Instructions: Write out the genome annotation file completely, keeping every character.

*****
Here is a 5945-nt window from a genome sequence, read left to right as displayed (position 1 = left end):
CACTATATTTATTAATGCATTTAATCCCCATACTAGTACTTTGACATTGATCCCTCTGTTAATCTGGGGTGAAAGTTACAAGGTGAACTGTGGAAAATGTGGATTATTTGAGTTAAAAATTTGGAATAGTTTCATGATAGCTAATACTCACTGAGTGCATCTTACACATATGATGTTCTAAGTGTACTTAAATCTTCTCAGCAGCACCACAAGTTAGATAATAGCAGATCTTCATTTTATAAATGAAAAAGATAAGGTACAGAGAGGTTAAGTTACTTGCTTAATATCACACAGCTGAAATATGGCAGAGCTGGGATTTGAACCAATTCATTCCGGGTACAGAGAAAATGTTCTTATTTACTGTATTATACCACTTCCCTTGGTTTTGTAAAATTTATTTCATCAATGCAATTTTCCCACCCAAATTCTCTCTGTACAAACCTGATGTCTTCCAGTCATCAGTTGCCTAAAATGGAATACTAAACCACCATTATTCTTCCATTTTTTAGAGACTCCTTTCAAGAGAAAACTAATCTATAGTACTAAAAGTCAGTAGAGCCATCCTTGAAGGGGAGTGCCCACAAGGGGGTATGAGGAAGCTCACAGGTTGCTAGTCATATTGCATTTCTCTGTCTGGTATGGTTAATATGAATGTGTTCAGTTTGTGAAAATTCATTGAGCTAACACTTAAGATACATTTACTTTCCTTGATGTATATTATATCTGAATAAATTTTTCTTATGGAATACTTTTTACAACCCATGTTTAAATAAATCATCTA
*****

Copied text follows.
Here is a 5945-nt window from a genome sequence, read left to right as displayed (position 1 = left end):
CACTATATTTATTAATGCATTTAATCCCCATACTAGTACTTTGACATTGATCCCTCTGTTAATCTGGGGTGAAAGTTACAAGGTGAACTGTGGAAAATGTGGATTATTTGAGTTAAAAATTTGGAATAGTTTCATGATAGCTAATACTCACTGAGTGCATCTTACACATATGATGTTCTAAGTGTACTTAAATCTTCTCAGCAGCACCACAAGTTAGATAATAGCAGATCTTCATTTTATAAATGAAAAAGATAAGGTACAGAGAGGTTAAGTTACTTGCTTAATATCACACAGCTGAAATATGGCAGAGCTGGGATTTGAACCAATTCATTCCGGGTACAGAGAAAATGTTCTTATTTACTGTATTATACCACTTCCCTTGGTTTTGTAAAATTTATTTCATCAATGCAATTTTCCCACCCAAATTCTCTCTGTACAAACCTGATGTCTTCCAGTCATCAGTTGCCTAAAATGGAATACTAAACCACCATTATTCTTCCATTTTTTAGAGACTCCTTTCAAGAGAAAACTAATCTATAGTACTAAAAGTCAGTAGAGCCATCCTTGAAGGGGAGTGCCCACAAGGGGGTATGAGGAAGCTCACAGGTTGCTAGTCATATTGCATTTCTCTGTCTGGTATGGTTAATATGAATGTGTTCAGTTTGTGAAAATTCATTGAGCTAACACTTAAGATACATTTACTTTCCTTGATGTATATTATATCTGAATAAATTTTTCTTATGGAATACTTTTTACAACCCATGTTTAAATAAATCATCTA